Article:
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The Origin of Lynching left on the floor of the bungalow by workmen who finished that day the installation of a heating plant. That


was where Dillon blundered, and that is why he looked in vain for the glare of the burning bungalow.

Springfield, III.

The Origin of Lynching By William Romaine Tyree attorney-at-law, lynchburg, va. HOW many people, should they be asked as to the origin of lynch law, would answer that such executions were first in favor somewhere west of the Pecos? These same persons would be greatly surprised, I dare say, if they knew that Lynch's Law (as it was then known) was the outgrowth of a peculiar state of affairs in no other a state than that of the ancient Commonwealth of Virginia. However, Lynch's Law did not necessarily call for capital punishment by hanging; in some instances it was flogging, in others imprisonment, and in few cases, death. In the year 1724, there was a lad, Charles Lynch or Licht by name, aged 15 years, who became dissatisfied in his Irish home over ill-treatment from a stepmother and the harsh discipline from a schoolmaster. Young Lynch determined on leaving the Ould Sod as one day he chanced on a sea cap tain on the eve of sailing for Amer ica. The lad told his story and asked to be allowed to accompany his new acquaintance. Consent being given, Lynch started on his eventful jour ney, but a few miles off shore repented of his rashness, leaped from the deck and attempted to reach shore. He was rescued by the crew, the ship continuing her journey.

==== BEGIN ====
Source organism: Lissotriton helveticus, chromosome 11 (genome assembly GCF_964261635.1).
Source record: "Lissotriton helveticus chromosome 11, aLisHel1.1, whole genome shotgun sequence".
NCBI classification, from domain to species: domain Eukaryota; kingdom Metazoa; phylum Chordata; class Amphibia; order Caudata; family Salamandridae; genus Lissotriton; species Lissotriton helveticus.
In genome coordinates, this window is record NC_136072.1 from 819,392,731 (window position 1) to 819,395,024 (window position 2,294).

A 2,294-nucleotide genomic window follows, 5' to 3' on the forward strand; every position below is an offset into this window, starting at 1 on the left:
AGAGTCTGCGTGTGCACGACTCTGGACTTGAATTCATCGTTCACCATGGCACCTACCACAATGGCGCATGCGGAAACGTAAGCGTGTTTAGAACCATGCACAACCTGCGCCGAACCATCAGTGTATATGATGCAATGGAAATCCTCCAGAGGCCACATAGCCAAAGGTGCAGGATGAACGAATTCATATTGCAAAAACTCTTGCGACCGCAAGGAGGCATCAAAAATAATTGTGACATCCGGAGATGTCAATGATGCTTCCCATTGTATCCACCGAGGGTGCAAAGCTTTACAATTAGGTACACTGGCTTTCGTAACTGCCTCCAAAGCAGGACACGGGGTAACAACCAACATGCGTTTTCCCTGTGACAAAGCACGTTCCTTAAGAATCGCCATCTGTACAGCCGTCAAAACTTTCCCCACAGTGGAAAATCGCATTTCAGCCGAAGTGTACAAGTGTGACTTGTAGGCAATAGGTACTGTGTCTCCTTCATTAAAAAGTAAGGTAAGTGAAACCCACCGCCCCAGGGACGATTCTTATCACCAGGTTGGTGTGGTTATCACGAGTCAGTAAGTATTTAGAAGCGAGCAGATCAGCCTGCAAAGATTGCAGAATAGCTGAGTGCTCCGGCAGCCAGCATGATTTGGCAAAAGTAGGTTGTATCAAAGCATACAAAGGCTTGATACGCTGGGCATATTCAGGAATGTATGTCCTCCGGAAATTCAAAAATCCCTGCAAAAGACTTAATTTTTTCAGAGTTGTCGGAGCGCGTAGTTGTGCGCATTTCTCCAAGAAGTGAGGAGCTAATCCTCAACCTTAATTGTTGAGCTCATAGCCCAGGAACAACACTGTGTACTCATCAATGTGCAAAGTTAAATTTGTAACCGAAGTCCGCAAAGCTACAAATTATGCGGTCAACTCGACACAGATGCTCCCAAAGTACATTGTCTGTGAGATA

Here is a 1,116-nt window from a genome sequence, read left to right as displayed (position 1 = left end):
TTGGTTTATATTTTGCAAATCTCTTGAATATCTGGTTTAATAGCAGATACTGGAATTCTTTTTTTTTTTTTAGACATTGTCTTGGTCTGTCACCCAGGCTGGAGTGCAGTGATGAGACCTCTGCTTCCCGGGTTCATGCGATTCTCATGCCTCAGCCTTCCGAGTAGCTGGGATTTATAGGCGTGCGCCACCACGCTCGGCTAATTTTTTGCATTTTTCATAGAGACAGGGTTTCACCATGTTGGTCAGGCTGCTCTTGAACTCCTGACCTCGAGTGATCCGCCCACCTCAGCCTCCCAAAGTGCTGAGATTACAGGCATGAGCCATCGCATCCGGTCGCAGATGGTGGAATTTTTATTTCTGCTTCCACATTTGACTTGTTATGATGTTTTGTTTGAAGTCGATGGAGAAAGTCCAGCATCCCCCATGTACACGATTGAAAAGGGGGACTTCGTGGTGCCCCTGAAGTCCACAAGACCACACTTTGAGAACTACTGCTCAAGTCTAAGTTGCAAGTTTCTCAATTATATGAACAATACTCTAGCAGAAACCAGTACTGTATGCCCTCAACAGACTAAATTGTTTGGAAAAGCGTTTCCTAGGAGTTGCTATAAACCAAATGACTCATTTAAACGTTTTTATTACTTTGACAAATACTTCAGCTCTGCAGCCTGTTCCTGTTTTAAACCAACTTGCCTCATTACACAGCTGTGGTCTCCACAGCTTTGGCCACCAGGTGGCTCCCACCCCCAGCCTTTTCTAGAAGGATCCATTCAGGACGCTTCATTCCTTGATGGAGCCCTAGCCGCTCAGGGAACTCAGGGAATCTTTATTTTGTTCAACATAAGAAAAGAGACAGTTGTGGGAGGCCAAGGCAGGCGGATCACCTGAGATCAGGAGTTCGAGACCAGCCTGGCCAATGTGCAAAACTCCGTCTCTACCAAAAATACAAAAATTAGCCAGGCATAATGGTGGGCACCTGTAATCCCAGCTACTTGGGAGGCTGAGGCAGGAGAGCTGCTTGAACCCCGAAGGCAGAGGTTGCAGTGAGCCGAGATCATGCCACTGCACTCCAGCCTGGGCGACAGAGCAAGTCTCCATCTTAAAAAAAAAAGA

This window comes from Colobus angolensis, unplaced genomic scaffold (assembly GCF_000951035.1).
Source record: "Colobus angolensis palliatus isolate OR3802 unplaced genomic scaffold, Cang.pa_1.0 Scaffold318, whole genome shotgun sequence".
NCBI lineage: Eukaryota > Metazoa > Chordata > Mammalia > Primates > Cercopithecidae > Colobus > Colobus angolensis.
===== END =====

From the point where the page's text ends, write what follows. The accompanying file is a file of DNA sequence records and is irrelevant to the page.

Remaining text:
At length the perilous voyage came to an end; and the good ship, having weathered stress of weather, came to anchor at her berth in His Majesty King George's colony of Virginia. What disposition was to be made of the lad was a question with the captain. At length he happened upon the expedient of apprenticing his charge to one Christopher Clark, a Quaker and wealthy tobacco planter. Lynch went to work with a heavy heart, but fate was kind to the friend less youth; for the Quaker's daughter, Sarah, being moved to sympathy for his friendless state, fell in love with him and they were married, such a union seeming to be with the consent of Christopher Clark, for the young couple moved on to one of the latter's planta tions, "Chestnut Hill," in what is now Campbell county, about a mile from the present city of Lynchburg. Here Charles Lynch secured large tracts on the rivers James and Staunton. These grants from His Majesty George II, through William Gooch, Lieutenant Governor of Virginia, were bestowed for a few pounds sterling on the promise of improving the land, which embraced thousands of valuable acres. Six children were born of the mar riage of Charles and Sarah Lynch — Charles, Penelope, Sarah, John, Chris-